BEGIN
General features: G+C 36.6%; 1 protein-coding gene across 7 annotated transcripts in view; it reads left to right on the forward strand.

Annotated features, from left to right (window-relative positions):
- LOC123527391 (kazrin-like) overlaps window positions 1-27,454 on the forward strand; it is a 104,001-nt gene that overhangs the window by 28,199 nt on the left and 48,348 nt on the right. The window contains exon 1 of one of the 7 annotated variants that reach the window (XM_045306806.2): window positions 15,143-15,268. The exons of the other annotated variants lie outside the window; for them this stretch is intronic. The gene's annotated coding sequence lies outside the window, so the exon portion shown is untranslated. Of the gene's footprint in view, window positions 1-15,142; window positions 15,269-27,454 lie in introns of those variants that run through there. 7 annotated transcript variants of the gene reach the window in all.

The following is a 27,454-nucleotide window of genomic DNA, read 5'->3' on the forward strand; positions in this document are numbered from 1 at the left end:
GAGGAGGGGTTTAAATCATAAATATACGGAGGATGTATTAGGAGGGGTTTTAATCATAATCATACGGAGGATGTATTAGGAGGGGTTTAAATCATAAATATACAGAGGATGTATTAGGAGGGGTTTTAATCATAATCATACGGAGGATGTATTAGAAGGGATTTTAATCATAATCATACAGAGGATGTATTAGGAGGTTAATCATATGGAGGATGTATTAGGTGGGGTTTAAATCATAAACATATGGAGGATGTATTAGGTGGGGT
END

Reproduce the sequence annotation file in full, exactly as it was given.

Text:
General features: G+C 36.6%; 1 protein-coding gene across 7 annotated transcripts in view; it reads left to right on the forward strand.

Annotated features, from left to right (window-relative positions):
- LOC123527391 (kazrin-like) overlaps window positions 1-27,454 on the forward strand; it is a 104,001-nt gene that overhangs the window by 28,199 nt on the left and 48,348 nt on the right. The window contains exon 1 of one of the 7 annotated variants that reach the window (XM_045306806.2): window positions 15,143-15,268. The exons of the other annotated variants lie outside the window; for them this stretch is intronic. The gene's annotated coding sequence lies outside the window, so the exon portion shown is untranslated. Of the gene's footprint in view, window positions 1-15,142; window positions 15,269-27,454 lie in introns of those variants that run through there. 7 annotated transcript variants of the gene reach the window in all.

The following is a 27,454-nucleotide window of genomic DNA, read 5'->3' on the forward strand; positions in this document are numbered from 1 at the left end:
GAGGAGGGGTTTAAATCATAAATATACGGAGGATGTATTAGGAGGGGTTTTAATCATAATCATACGGAGGATGTATTAGGAGGGGTTTAAATCATAAATATACAGAGGATGTATTAGGAGGGGTTTTAATCATAATCATACGGAGGATGTATTAGAAGGGATTTTAATCATAATCATACAGAGGATGTATTAGGAGGTTAATCATATGGAGGATGTATTAGGTGGGGTTTAAATCATAAACATATGGAGGATGTATTAGGTGGGGT